For me, prayer is a surge of the heart; it is a simple look turned toward heaven, it is a cry of recognition and of love, embracing both trial and joy.
St. Therese of Lisieux, Manuscrits autobiographiques, C 25r CCC 2558
….The wonder of prayer is revealed beside the well where we come seeking water; there, Christ comes to meet every human being. It is he who first seeks us and asks us for a drink, Jesus thirsts; his asking arises from the depths of God’s desire for us. CCC 2560
A number of years ago I wanted to learn how to paper piece so I might make New York Beauty blocks. I borrowed a friends book, did a bit of reading, grabbed some fabric and other supplies and set about learning. As has oft happened for me classes were just out of reach – and the quilt shop closest to me cancelled the class more than once. So I thought just suck it up and do it.
Arcs were drafted, fat quarters at the ready and go. Uh, sure. First arc trashed because when flipping the piece back to cut the seam allowance I flipped back the wrong piece, cutting the wrong thing off. Grrr. Arc two trashed as I repeated the process exactly. Arc three trashed because I didn’t fully cover the spike with fabric. Arc five I lost to using too hot an iron permanently adhering the fabric to the freezer paper. Rinse. Repeat. About an hour later I walked out of the sewing room, closed the door placing myself, and the learning process in time out. Trust me it was a good idea for the myself, and the fabric. Because rotary cutters are sharp.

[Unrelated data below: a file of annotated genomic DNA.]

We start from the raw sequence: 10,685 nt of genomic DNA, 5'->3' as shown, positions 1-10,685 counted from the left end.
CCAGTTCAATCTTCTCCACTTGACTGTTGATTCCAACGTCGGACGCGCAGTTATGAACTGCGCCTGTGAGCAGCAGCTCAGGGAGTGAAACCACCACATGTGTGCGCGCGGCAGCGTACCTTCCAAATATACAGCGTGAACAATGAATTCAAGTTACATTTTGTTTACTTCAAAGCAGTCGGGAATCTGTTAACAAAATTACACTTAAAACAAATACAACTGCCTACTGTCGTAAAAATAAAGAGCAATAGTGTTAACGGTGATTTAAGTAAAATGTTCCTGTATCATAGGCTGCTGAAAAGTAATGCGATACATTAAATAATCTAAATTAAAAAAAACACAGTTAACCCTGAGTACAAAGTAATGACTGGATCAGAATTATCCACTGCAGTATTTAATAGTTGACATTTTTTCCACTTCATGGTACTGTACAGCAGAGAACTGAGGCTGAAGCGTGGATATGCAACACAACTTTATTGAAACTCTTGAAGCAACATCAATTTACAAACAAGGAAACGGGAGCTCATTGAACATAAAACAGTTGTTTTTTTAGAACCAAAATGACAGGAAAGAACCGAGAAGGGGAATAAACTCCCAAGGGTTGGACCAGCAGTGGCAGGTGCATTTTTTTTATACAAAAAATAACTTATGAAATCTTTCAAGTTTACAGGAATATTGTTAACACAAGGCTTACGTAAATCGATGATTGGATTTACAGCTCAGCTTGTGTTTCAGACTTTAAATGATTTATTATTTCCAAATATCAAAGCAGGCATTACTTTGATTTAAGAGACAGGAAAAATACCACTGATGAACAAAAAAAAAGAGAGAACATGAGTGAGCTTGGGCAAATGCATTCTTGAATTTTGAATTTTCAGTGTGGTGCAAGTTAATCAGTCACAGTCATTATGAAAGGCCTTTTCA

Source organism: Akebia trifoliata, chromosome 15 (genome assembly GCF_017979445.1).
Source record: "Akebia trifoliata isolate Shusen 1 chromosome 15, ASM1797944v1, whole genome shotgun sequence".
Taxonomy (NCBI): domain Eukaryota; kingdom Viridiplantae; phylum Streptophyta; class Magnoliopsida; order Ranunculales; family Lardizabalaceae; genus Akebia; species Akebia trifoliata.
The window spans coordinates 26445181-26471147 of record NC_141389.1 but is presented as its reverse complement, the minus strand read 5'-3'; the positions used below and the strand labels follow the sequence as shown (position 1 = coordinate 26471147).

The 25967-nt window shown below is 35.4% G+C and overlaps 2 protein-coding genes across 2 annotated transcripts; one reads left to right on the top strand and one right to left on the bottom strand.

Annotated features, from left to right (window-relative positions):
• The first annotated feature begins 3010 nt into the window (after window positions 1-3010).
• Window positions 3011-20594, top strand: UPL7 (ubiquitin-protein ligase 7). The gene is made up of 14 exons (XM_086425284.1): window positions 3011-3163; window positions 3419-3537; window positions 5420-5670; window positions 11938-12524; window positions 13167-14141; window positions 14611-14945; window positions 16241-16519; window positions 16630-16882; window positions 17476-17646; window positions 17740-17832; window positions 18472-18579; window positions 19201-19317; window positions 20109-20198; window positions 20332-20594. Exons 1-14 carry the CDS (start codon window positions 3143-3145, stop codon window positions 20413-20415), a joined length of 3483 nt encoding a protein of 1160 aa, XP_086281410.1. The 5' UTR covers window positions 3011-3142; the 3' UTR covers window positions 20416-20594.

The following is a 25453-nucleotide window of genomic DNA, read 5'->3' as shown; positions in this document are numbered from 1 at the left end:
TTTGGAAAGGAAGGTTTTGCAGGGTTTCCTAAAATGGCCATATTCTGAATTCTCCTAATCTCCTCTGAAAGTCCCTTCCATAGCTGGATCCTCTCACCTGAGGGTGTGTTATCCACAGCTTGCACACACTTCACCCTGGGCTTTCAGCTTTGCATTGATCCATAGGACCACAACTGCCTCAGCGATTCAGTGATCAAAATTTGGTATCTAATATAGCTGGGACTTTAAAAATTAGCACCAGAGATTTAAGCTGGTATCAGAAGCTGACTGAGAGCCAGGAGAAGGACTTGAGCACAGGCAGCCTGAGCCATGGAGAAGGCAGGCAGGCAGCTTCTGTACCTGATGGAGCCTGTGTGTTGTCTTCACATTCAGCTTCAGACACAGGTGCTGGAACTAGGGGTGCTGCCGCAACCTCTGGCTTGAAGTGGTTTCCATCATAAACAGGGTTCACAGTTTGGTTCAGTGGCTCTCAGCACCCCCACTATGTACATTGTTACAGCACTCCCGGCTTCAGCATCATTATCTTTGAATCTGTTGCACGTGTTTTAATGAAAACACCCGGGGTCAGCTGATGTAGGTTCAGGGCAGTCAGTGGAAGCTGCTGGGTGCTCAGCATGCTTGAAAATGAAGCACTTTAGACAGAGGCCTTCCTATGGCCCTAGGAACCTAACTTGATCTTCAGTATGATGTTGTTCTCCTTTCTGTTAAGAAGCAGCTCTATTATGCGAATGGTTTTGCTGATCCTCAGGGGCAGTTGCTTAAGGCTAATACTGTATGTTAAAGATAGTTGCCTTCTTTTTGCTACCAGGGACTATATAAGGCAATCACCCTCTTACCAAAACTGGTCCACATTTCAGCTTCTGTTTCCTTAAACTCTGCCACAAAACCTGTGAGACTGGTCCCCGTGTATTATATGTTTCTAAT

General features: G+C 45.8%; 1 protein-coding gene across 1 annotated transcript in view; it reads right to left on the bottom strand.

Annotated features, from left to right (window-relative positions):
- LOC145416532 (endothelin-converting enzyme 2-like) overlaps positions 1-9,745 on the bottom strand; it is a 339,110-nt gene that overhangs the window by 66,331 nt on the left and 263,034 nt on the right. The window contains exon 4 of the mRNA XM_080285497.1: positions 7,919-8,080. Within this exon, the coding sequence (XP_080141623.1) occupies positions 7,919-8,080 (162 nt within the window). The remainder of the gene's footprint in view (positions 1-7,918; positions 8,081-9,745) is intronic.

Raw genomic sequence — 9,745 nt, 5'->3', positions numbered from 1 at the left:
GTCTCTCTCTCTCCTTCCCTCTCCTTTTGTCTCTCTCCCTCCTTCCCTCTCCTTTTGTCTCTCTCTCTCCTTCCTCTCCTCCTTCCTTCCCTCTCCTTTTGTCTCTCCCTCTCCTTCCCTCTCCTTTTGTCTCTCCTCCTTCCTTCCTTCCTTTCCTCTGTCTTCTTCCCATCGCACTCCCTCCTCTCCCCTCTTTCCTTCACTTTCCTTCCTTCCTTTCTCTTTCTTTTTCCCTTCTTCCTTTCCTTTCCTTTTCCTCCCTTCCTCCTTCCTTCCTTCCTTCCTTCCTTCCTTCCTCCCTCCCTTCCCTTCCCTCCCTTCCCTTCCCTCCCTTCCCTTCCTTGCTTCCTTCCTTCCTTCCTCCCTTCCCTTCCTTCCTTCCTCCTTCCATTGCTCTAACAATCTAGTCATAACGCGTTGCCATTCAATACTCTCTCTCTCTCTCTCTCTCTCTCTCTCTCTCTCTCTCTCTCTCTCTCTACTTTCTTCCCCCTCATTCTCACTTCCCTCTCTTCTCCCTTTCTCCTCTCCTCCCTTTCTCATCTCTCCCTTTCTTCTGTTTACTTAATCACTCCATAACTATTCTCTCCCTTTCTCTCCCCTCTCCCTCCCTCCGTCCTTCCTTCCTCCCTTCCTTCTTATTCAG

A few days later I dug into this again. The author of the book suggests one way to paper piece, which wasn’t quite working for me. Thinking it through I made some changes starting with giving clues to the fabric placement, measuring the length and width of the arc pieces, using that to make rectangles for each piece, and lowering the temperature of the iron. This time the arcs were pieced with great success. The quilt came together, taking a cue from but not copying the author. This desire to be unique started very early.
Over the last couple of weeks this idea for Forty Days of Prayer for Quilters and what this should look like has rattled around my head like so many super balls, bouncing from here to there wanting me to catch them all at the same time. I’d been thinking that this should start with reflections on Genesis 1 and 2 focusing in on creativity, and order. We’ll get there however God’s been reminding me of a few things lately:
creativity is a relationship
creativity needs rest
creativity is a process not a destination
creativity is a conversation
Prayer, contemplation, thinking are all parts of the conversation with God. When these are nurtured creativity flows. When these are ignored creativity is frustrated and barren. Barren or fallow. Barren means lifeless; fallow means resting. We read in scripture that every seven years farmers would allow their lands to go fallow, meaning giving a year to rest, and restore. This last period of time has felt barren, and I’m beginning to understand that it’s been fallow, resting, renewing so that something can shift, and the creative relationship can be renewed, and restored.
This begins with conversation, and with prayer. I continue to ask for your prayer for a special intention. Please know that I’m praying for you.
God of creation, guide our hearts closer to you, guide our hands in the work you give us. Guard our hearts and minds as we enter into the creative process with you. Allow us to make mistakes with grace, learn without fear and shame, and grow through pruning.